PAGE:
Spangle call Lilli line: ISOLATION

When news first broke that Spangle call Lilli line were recording a "Gothic classical album" of "salon music", my first reaction was, "What the hell is ‘Gothic classical music’?"

That’s my classical training getting in the way — there is no such thing as "Gothic classical". There’s Romantic, modern, Baroque, Medieval and Classical (as in 18th century), but Gothic? And "salon music" is just as meaningless, unless "salon" is supposed to be "chamber".

I had to listen to this album when it was released just to figure out what the band meant. As it turns out, "Gothic classical" is actually French impressionist music from the early 20th Century, and ISOLATION does a beautiful job weaving the hazy harmonic language of Erik Satie and Claude Debussy into the band’s usual dreamy pop.

Spangle call Lilli line is a band easy to admire, although I personally have never made the leap to becoming an advocate. Otsubo Kana has a gorgeous voice, and the trio do a fine job mixing electronics with guitars. An obvious RIYL band for any Cocteau Twins fan.

ISOLATION, however, ups the proverbial ante. Guest pianist Miyazawa Keiko puts an indelible stamp on the album, channeling Debussy’s Clair de Lune on "Inc." and "roam in octave". On "Russian Gothic bold&qout;, she brings the Asian influence on Debussy’s music full circle with melodic flourishes rerouted from Indonesia through France.

Miyazawa practically dominates the first half of the album, while on the second half, the band’s usual atmospheric sound takes over.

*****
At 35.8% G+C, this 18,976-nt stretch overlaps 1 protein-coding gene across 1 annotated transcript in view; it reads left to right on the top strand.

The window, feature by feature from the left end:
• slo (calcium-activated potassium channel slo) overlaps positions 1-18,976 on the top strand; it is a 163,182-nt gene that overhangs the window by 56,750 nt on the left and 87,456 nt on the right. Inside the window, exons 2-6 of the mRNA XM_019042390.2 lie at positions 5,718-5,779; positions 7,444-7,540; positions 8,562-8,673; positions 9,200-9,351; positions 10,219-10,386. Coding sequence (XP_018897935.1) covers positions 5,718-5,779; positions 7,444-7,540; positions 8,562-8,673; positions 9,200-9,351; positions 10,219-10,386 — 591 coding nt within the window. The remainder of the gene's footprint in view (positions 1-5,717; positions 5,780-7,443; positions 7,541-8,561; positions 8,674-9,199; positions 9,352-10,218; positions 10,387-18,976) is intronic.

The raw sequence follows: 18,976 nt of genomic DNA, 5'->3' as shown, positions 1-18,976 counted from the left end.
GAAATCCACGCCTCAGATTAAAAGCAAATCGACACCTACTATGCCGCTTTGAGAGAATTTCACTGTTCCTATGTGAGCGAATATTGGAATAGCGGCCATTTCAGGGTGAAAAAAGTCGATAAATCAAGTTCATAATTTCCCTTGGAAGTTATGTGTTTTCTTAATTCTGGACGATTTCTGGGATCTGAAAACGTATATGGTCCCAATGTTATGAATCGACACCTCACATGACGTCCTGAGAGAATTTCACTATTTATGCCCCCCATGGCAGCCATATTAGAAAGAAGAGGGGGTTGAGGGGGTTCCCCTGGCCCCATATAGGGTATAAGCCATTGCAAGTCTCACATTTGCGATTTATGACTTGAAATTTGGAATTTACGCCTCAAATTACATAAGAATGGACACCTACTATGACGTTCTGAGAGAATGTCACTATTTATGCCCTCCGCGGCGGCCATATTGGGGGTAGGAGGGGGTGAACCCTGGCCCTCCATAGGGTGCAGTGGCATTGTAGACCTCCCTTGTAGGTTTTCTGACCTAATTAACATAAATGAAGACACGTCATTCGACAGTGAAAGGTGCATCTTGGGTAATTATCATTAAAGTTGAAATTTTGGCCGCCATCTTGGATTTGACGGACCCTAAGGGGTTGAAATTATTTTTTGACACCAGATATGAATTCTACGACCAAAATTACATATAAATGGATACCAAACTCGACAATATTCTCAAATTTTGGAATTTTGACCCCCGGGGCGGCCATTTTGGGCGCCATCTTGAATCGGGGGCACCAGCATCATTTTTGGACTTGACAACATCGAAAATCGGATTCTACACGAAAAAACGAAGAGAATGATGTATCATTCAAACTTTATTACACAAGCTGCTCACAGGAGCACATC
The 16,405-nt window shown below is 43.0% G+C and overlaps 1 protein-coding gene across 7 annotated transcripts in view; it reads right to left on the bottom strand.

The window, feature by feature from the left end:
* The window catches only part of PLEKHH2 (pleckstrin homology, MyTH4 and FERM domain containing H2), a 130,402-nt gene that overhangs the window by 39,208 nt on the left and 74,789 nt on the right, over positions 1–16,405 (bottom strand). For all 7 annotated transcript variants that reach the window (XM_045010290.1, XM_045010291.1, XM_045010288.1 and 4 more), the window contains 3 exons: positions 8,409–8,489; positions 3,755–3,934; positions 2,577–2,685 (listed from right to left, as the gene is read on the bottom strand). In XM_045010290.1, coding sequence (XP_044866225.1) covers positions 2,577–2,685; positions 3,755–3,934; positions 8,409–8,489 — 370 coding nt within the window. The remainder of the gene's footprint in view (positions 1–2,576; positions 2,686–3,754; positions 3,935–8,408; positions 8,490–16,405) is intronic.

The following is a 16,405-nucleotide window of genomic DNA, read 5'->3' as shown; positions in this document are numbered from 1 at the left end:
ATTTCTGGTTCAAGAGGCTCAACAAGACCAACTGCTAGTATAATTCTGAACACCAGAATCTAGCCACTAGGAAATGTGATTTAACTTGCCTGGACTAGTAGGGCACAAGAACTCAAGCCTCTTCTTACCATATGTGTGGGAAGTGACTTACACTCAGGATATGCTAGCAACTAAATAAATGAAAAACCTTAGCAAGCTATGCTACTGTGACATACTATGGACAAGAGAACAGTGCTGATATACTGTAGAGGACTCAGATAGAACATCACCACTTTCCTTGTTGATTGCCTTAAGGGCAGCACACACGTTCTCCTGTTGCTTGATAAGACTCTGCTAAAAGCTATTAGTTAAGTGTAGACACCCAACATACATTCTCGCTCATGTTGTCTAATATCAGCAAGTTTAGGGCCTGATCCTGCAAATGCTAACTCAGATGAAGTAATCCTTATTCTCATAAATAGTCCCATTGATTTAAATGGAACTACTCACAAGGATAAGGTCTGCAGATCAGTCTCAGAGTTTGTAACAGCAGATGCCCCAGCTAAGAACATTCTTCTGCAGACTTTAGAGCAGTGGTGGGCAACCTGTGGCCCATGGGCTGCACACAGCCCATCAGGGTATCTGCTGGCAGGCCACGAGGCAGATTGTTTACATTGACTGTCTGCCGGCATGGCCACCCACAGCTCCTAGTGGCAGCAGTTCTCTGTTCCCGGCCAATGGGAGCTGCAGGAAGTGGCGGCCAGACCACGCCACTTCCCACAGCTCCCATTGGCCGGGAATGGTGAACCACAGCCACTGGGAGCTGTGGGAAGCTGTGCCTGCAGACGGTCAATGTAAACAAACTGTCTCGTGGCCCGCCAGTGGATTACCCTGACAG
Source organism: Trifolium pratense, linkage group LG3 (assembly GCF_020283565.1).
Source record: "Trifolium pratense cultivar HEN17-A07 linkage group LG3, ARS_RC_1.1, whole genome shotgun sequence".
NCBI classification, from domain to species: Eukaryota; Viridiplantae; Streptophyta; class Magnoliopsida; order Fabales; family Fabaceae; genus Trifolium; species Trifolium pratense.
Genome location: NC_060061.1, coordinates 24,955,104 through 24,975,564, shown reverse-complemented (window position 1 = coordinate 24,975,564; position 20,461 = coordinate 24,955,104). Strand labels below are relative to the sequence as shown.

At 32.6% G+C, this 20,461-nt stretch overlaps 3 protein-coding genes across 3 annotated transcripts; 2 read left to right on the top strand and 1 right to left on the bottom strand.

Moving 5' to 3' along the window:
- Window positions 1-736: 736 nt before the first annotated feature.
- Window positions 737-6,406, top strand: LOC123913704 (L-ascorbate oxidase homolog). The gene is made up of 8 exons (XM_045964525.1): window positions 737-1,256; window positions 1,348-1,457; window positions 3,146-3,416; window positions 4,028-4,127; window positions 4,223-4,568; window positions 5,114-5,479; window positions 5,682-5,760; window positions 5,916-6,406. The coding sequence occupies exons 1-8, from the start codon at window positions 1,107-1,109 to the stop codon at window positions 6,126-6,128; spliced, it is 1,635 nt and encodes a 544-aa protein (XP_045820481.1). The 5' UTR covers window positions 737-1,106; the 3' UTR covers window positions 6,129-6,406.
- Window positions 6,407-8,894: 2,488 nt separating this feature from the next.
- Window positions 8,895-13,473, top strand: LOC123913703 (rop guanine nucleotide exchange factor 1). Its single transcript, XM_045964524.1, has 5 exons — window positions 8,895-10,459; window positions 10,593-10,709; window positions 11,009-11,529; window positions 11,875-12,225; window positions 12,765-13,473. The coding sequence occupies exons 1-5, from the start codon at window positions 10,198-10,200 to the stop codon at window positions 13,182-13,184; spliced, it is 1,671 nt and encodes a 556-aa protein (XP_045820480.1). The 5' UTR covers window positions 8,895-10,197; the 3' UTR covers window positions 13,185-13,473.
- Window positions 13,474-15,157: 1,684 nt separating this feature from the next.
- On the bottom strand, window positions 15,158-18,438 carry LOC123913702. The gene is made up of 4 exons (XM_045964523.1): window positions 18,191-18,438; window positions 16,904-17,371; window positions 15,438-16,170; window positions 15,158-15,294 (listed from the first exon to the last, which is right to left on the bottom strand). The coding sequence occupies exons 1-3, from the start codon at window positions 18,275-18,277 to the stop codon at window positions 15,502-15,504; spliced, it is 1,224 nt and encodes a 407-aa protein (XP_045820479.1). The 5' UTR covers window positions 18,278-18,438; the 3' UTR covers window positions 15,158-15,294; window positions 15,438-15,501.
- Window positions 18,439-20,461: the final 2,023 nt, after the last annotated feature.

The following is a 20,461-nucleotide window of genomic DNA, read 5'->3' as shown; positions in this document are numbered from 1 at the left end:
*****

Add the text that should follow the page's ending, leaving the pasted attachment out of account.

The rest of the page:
"quiet warp" lives up to its title, feeling both propulsive and expansive. "short films" trades the piano for violin and cello, while "an" concludes the album with a simplicity so effortless, it’s almost criminal.

Spangle call Lilli line released two albums in 2008 — ISOLATION and PURPLE. The latter is more typical of what the band would release, and it contained a less organic version of "roam in octave" (abbreviated to "rio".) Sorry to say, ISOLATION was too much of a distraction for me to give PURPLE much of a chance.

Miyazawa’s piano work may struck some listeners as lounge jazz, but what they’re really hearing is the influence of modern composers on jazz musicians. Back then, Duke Ellington and George Gerswin weren’t unfamiliar with the work of Anton Webern and Igor Stravinsky. (Read Alex Ross’ The Rest Is Noise for a more thorough account.)

In a way, Spangle call Lilli line stepped back in time to draw from those same influences. I had no idea what to expect from "Gothic classical", but I’m very glad it turned out the way it did.